Dried plums (aka the fruit formerly known as prunes) are best known for being a high-fiber food that—ahem—helps you go. Now research has discovered a new way this sweet fruit keeps your bowels happy: According to research presented at the Experimental Biology 2015 conference, dried plums may reduce your risk of colon cancer by feeding your good gut bacteria [link].
In an animal model, the researchers discovered that dried plums promote the retention of positive bacteria in the colon. Disruptions of healthy gut bacteria in the colon can lead to inflammation, which has previously been shown to promote the development of colon cancer.
"Our research explored the potential cancer-protective properties of dried plums using a well-established rat model of colon cancer," says Nancy Turner, PhD, Texas A&M AgriLife Research professor at Texas A&M University. "Dried plums contain phenolic compounds, which have multiple effects on our health, including their ability to serve as antioxidants that can neutralize the oxidant effect of free radicals that can damage our DNA."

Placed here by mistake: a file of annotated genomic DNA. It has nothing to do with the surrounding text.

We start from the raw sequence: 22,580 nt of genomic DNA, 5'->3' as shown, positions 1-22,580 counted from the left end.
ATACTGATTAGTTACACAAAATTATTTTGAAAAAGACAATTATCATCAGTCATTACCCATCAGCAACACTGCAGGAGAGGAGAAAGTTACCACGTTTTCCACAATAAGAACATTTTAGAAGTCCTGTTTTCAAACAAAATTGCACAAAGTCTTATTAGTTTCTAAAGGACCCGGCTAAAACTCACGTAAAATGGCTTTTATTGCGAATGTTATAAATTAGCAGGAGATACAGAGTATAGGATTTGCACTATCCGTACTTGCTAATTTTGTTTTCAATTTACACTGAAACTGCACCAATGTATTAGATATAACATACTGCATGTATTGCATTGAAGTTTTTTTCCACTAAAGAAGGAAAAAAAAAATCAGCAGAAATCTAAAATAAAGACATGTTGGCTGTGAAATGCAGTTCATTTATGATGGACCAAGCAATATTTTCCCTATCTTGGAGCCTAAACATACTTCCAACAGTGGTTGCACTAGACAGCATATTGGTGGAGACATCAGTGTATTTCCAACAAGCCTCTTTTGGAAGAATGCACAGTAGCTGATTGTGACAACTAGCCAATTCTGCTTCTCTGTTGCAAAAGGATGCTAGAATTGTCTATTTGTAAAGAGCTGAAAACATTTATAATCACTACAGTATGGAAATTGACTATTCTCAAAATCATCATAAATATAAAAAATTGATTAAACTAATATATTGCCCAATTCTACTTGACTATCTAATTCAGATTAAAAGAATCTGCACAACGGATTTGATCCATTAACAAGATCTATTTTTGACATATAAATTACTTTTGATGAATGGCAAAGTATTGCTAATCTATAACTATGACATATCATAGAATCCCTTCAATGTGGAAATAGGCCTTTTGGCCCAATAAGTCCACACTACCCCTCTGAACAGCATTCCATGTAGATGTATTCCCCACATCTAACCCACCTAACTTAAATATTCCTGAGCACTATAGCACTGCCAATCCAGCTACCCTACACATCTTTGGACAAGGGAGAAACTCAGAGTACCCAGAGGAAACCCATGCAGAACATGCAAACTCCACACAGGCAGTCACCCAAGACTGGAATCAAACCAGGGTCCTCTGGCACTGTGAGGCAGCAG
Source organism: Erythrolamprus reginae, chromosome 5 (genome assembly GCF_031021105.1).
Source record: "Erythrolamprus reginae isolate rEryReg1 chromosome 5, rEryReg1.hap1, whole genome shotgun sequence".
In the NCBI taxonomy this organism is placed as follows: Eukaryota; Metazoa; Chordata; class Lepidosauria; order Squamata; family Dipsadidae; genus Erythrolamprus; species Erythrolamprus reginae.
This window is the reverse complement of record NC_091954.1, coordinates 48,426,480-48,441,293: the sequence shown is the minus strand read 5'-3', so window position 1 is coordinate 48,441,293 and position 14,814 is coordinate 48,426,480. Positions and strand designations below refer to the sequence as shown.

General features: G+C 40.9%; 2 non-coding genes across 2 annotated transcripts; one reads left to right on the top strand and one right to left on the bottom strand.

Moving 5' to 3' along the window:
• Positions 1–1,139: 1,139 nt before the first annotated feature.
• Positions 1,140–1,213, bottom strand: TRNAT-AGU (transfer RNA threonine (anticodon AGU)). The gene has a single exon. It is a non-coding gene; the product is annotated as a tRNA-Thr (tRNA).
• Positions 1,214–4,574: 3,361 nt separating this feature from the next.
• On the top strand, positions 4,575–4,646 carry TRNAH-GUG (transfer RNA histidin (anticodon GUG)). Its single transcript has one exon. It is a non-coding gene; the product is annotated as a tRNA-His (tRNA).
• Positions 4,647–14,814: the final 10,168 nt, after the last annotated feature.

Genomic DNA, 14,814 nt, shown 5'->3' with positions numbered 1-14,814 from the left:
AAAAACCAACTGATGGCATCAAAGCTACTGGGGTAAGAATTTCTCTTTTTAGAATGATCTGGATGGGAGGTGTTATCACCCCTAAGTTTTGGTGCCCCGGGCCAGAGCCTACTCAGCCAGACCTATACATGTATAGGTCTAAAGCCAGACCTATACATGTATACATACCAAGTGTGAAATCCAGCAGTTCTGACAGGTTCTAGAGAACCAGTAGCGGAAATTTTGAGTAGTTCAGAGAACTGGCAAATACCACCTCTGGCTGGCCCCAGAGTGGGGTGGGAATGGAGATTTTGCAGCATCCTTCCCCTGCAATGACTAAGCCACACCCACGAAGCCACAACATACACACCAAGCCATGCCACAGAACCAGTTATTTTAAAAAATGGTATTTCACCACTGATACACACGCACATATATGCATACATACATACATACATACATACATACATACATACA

Add more dried plums into your diet with this recipe for Quinoa and Butternut Breakfast Bowl from Total Health Turnaround by Tricia Pingel, NMD.
Quinoa and Butternut Breakfast Bowl
Makes 4 servings
1 cup quinoa, rinsed and drained
1 1/3 cups coconut milk beverage
2 cups peeled, chopped butternut squash
1 cup shredded carrots
4 teaspoons ground flaxseeds
3 Tablespoons maple syrup
1 teaspoon ground cinnamon
1/8 teaspoon ground allspice
½ cup chopped dried plums
¼ cup toasted walnuts
1½ cups fresh blueberries
In a medium saucepan, combine the quinoa, coconut milk, squash, carrots, flaxseed, maple syrup, cinnamon, and allspice. Bring to a simmer and cook, covered, for 20 minutes. Add the plums during the last 5 minutes of cooking. Stir in stevia, to taste, and top with the walnuts. Serve with the blueberries.